Literature as a burning bush: hierarchitectitiptitoploftical, with a burning bush abob off its baubletop

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    Abstract

    The reason why Levinas distances himself from a mere historico-critical reading becomes clear from his philosophy: neither the object/text nor the subject/reader can be understood solely from their historical contexts, not even by
    merging the two historical horizons. This holds well for the understanding of the Talmud and for understanding literature tout court. In a way, the Bible offers a model for understanding literature as such, by emphasizing the status of
    the book (and any book) as a living reality, opening up the reader to that living reality. The Talmud offers an access to the living reality in all its details and paradoxes, without being submerged into pre-critical adherence to miracles 10 Searching the biblical context of each quotation in order to assess the tonality of the argument is one of the hermeneutical devices that Levinas learned from his Talmud teacher Chouchani. See also the debate between Rabbi Joshua and Rabbi Eliezer, a battle of quotations from Scripture, each adding an aspect of freedom versus constraint, in Babylonian Talmud Sanhedrin 97b–98a, and my Het gelaat van de Messias (1992, 76–97 and 162). 11 See Levinas, Quatre lectures talmudiques, (1968, 26–33, 120). The reference to Chouchani is on page 26. 12 Here again the influence of Chouchani may be felt, who constantly and bluntly confronted his disciples with different conclusions of the same debate, mocking pious readings. See also Elie Wiesel, “Le juif errant” in Le chant des morts (1966), for a romanticized picture of this legendary teacher-clochard. Salomon Malka, in Monsieur Chouchani: L’énigme du maître du xx siècle (1994), offers many anecdotes, but apparently the Talmudic method remains for the writer an enigma. Reading literature is being confronted with “sense,” sense of life and sense of the other. The subject confronted with the other is ultimately confronted with a sense that transcends horizons. Levinas’s understanding of the Talmud displays considerable distance from a hermeneutical process in which the subject is merely enriched by broadening his horizon. Levinas understands literature as a serious matter, dealing as it does with the meaning of life and uprooting the reading subject from its comfortable instalment in the world. On one hand, philological and historical tools as such are not sufficient to realize this confrontation.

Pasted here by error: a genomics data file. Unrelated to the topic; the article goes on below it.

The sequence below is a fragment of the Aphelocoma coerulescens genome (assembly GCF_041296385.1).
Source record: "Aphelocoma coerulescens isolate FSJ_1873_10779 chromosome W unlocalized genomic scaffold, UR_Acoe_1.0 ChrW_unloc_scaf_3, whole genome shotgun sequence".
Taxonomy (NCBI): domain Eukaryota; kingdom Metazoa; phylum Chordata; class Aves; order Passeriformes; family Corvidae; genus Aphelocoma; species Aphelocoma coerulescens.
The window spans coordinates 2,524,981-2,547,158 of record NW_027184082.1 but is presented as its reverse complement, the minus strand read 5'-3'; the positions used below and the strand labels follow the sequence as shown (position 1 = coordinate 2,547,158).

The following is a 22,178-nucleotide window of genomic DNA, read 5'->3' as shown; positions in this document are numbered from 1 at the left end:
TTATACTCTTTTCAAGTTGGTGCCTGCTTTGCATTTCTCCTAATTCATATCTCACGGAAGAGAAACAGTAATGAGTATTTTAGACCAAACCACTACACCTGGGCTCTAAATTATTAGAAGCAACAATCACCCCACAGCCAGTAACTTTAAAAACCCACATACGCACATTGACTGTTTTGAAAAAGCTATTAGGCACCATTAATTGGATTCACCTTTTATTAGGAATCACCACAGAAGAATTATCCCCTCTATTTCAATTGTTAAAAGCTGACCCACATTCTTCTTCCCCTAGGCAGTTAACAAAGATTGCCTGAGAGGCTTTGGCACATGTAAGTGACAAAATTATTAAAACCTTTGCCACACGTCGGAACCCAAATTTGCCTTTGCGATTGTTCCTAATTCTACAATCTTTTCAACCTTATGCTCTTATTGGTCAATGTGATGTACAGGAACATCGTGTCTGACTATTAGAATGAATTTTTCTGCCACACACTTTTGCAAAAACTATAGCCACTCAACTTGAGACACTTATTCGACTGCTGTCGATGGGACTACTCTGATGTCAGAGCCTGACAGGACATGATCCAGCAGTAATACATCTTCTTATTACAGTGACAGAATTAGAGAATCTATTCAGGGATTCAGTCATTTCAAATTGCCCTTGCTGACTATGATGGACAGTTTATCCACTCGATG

Original languageEnglish
    Title of host publicationLevinas and Literature
    Subtitle of host publicationNew Directions
    EditorsMichael Fagenblat , Arthur Cools
    Place of PublicationBerlijn
    PublisherWalter de Gruyter
    Pages117-130
    Number of pages14
    ISBN (Electronic)9783110668926
    ISBN (Print)978-3-11-062966-8
    DOIs
    Publication statusPublished - Jan 2021

    Publication series

    NamePerspectives on Jewish Texts and Contexts
    Volume15

    Keywords

    • Literature, Comparative
    • PHILOSOPHY
    • PHENOMENOLOGY
    • Levinas

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